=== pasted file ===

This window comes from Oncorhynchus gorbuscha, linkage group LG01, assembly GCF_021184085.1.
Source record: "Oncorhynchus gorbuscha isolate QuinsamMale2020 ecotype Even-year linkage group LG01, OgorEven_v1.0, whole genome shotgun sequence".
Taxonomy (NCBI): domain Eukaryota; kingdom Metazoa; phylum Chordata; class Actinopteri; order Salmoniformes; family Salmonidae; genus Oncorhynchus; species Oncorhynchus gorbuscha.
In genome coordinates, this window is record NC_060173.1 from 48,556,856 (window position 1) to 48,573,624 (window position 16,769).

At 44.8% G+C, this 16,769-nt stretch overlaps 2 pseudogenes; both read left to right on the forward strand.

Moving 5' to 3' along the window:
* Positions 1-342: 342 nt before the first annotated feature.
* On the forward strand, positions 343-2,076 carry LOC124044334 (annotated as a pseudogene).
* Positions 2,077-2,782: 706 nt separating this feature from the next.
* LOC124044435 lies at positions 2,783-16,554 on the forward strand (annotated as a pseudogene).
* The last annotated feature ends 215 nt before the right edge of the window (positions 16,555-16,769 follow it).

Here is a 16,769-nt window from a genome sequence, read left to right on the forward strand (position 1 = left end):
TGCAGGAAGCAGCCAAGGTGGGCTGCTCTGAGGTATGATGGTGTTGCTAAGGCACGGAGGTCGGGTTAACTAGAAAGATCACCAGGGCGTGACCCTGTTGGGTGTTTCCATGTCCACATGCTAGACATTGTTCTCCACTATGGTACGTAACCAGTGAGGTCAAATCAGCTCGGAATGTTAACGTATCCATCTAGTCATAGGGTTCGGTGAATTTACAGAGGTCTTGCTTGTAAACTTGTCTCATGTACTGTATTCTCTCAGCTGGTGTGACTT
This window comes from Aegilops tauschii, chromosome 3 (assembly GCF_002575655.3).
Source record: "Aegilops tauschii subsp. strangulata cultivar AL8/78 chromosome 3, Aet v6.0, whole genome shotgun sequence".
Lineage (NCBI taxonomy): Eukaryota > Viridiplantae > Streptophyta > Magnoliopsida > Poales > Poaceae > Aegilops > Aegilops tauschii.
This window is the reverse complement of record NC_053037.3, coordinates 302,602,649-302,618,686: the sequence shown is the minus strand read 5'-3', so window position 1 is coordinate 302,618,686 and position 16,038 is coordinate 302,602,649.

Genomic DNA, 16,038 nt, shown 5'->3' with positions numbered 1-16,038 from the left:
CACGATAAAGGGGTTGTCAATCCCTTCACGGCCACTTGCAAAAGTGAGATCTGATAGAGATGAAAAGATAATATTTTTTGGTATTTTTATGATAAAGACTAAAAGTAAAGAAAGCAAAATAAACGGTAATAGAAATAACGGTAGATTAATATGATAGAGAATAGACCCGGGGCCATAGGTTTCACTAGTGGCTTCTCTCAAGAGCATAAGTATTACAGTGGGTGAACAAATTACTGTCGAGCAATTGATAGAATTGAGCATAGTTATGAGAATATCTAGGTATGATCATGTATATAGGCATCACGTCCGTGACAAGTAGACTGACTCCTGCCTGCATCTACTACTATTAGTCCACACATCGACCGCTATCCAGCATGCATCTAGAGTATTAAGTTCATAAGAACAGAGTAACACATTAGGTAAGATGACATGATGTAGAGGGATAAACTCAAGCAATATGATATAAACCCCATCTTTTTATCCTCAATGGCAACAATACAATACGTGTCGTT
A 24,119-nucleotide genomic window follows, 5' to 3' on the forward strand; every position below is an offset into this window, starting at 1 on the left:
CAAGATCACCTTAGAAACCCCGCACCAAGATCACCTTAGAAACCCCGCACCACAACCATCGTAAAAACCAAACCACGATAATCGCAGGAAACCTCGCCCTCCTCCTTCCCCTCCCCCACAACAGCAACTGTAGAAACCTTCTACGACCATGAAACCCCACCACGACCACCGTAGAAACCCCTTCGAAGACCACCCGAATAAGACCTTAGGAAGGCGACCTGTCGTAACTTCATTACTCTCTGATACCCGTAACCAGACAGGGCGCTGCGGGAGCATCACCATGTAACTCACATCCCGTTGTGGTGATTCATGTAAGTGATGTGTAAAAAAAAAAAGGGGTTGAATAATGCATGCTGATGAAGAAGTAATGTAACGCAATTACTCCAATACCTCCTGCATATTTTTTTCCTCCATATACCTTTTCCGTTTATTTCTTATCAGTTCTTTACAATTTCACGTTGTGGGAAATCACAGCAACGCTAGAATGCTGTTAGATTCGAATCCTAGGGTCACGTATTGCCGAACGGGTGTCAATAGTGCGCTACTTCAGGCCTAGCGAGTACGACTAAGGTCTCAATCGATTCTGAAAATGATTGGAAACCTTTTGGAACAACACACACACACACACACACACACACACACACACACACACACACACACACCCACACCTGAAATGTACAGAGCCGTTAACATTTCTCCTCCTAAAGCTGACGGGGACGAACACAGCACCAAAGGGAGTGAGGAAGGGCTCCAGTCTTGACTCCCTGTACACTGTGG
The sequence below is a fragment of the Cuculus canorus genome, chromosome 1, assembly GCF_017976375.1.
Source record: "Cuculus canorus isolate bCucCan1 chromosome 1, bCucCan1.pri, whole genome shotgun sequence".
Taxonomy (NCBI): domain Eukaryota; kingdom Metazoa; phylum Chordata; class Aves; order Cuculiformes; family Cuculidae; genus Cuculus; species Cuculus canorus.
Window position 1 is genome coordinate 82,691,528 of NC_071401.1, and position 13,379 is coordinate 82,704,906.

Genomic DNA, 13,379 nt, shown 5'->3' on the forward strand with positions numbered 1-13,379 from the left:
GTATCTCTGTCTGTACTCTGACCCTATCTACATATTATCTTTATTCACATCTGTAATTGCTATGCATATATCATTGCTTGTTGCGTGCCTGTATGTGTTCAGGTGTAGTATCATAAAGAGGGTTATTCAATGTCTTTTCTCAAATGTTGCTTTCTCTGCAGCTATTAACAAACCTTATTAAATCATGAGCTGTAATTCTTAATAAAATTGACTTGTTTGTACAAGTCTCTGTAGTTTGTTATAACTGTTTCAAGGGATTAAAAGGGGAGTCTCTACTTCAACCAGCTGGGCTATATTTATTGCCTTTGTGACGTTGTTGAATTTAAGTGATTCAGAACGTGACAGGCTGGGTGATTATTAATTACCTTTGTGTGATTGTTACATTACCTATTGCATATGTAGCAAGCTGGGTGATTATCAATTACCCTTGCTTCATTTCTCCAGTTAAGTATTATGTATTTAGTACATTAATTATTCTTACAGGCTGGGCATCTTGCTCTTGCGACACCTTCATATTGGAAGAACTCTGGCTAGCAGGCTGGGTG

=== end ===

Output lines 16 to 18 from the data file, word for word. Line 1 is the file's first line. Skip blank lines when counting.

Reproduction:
Lineage (NCBI taxonomy): Eukaryota > Viridiplantae > Streptophyta > Magnoliopsida > Poales > Poaceae > Aegilops > Aegilops tauschii.
This window is the reverse complement of record NC_053037.3, coordinates 302,602,649-302,618,686: the sequence shown is the minus strand read 5'-3', so window position 1 is coordinate 302,618,686 and position 16,038 is coordinate 302,602,649.

Genomic DNA, 16,038 nt, shown 5'->3' with positions numbered 1-16,038 from the left: